How to Avoid Deadlocks

The example gives us a hint what rules to follow to avoid deadlock. The first rule:

Try to minimize the number of potential locking interactions, and follow and document a lock ordering protocol for locks that may be acquired together. — Java Concurrency in Practice — Brian Goetz, et al.

We violated this rule in our example. Our update21 method even accessed the locks in reverse order on purpose. And the second:

Release all locks before invoking unknown code. — Is Parallel Programming Hard, And, If So, What Can You Do About It? - Paul E. McKenney

That the compute method of the ConcurrentHashMap does not release all its locks before calling the callback function is a clear disadvantage of the compute method. At least it is documented in the Javadoc of the method.

Compare and Swap Operations: Garbage Creation

As the third example, we look at a map implementation using a compare and swap operation for updating the ConcurrentSkipListMap:

private Map<Integer,Integer> map = 
        new ConcurrentSkipListMap<Integer,Integer>();


All modern CPUs provide instructions to atomically compare and swap or increment and get values. Those operations are used internally by the JVM to implement synchronized locks.

The compare and swap method checks the value of a variable and only updates it when the value is the same as the expected value. Compare and swap operations can be called in Java by using either the classes in java.util.concurrent.atomic or sun.mis.Unsafe or in JDK 9 VarHandles. Let us look at the compute method to see how this operation is used.

public V compute(K key,
                    BiFunction<? super K, ? super V, ? extends V> remappingFunction) {
       // Parameter checks omitted
       for (;;) {
           Node<K,V> n; Object v; V r;
           if ((n = findNode(key)) == null) {
               // Handling of missing elements omitted
           }
           else if ((v = n.value) != null) {
               @SuppressWarnings("unchecked") V vv = (V) v;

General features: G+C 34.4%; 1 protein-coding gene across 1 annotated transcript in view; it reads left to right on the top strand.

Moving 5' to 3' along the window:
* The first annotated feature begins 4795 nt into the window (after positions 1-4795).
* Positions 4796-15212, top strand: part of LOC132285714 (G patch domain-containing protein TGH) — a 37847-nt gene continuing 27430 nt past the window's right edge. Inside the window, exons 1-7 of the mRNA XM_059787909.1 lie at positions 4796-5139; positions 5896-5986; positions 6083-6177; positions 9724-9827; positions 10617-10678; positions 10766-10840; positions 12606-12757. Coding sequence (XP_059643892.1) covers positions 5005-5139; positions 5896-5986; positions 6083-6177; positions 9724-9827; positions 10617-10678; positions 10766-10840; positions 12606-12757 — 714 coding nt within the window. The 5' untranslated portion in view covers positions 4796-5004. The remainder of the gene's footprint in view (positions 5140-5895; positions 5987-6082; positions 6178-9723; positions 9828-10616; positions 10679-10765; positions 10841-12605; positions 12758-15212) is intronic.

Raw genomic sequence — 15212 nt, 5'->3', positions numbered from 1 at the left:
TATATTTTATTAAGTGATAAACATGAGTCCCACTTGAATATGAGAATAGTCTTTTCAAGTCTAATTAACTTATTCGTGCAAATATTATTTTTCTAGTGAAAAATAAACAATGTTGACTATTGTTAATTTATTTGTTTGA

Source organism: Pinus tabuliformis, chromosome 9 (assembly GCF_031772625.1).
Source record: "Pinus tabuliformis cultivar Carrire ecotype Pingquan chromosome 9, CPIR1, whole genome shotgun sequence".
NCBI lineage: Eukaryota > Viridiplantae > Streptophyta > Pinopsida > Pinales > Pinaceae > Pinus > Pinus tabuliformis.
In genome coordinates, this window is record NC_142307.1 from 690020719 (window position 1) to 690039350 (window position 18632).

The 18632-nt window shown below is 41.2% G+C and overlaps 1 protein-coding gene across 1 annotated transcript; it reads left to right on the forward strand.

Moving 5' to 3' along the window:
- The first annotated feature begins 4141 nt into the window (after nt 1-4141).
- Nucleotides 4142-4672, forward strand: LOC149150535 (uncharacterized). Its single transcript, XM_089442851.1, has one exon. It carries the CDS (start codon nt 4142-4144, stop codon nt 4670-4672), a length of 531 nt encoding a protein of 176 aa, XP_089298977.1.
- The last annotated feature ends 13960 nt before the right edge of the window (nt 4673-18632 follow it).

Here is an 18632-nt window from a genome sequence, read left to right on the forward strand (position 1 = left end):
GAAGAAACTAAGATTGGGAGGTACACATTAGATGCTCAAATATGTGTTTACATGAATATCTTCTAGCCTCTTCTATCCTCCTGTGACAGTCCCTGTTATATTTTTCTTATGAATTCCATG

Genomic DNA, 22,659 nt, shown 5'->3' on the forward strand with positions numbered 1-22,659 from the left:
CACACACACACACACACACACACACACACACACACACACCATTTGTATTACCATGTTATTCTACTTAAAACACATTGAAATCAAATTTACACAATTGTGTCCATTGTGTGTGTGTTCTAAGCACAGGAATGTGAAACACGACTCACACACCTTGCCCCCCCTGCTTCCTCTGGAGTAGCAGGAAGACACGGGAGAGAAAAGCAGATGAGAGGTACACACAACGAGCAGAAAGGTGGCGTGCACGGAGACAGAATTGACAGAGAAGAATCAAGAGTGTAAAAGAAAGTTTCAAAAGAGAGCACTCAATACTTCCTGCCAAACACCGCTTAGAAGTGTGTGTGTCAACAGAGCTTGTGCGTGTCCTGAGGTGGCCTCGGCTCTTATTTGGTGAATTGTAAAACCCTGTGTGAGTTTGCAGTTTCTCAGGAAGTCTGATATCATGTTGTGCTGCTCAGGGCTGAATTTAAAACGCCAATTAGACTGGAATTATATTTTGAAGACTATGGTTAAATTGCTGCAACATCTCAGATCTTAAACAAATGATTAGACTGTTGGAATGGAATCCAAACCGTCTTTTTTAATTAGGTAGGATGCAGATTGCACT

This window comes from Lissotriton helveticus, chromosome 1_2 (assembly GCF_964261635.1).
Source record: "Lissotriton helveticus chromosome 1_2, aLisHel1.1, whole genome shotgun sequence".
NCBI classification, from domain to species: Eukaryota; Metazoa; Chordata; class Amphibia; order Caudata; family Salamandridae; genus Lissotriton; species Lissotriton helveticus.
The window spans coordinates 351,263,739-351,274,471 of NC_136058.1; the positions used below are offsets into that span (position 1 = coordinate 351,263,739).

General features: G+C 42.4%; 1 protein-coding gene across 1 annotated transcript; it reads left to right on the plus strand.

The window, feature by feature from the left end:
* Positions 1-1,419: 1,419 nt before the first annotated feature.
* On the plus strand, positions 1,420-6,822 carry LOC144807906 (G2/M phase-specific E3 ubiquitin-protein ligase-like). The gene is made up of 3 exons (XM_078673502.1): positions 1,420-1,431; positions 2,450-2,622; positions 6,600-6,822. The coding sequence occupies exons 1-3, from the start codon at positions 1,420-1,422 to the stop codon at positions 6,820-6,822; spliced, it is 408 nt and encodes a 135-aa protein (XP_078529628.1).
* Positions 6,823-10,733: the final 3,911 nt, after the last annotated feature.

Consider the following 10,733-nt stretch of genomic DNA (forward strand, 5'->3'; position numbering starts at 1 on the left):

if ((r = remappingFunction.apply(key, vv)) != null) {
                   if (n.casValue(vv, r))
                       return r;
               }
               else if (doRemove(key, vv) != null)
                   break;
           }
       }
       return null;
   }


In line 12, the compare and swap operation is called through the method casValue. This method only updates the value of the variable n to the new value r when its current value is still vv. The variable n holds the node for our key, set in line 6. The new value r is calculated using the remappingFunction in line 11. And the variable vv holds the old value of the node n. If the method casValue successfully updates the value of n, it returns true — otherwise false. The casValue method calls the sun.misc.UNSAFE.compareAndSwapObject method internally.

So we first remember the old value of the node we want to update. Then we create the new value we want to set. And then we update the node only when it is still containing the old value. So we make sure that no other thread has updated our node in between. We repeat this until we successfully update our node through the for loop in line 4. So it leads to unnecessary object creation when the update fails.

The casValue method uses the sun.misc.Unsafe method internally to call the compare and swap operation:

boolean casValue(Object cmp, Object val) {
      return UNSAFE.compareAndSwapObject(this, valueOffset, cmp, val);
}


The sun.misc.Unsafe compareAndSwapObject method is a very low-level method. It takes, as parameters, the object that contains the variable to update, a memory offset of the variable to update, and the expected value (cmp) and the new value (val).

This is a very performant way to make sure that we never overwrite a value written by another thread. But it leads to unnecessary object creation when the update fails. The next technique creates even more garbage, immutable classes.

Immutable Data: Even More Garbage Creation

Immutable classes do not change their value in the middle of an operation without using synchronized blocks. By avoiding synchronization blocks, you avoid deadlocks. And since you are always working with an unchangeable consistent state, you avoid race conditions. But modifying immutable state consists of copying the immutable object. So each modification leads to the creation of garbage. Read here more about how to use immutable classes for concurrent programming.

What Is Next?

All maps we looked at so far are synchronous. In the next blog post, we will look at a map with can be updated asynchronously.

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Topics:
java ,concurrent programming ,java performance ,scalability ,deadlocks ,garbage collection ,tutorial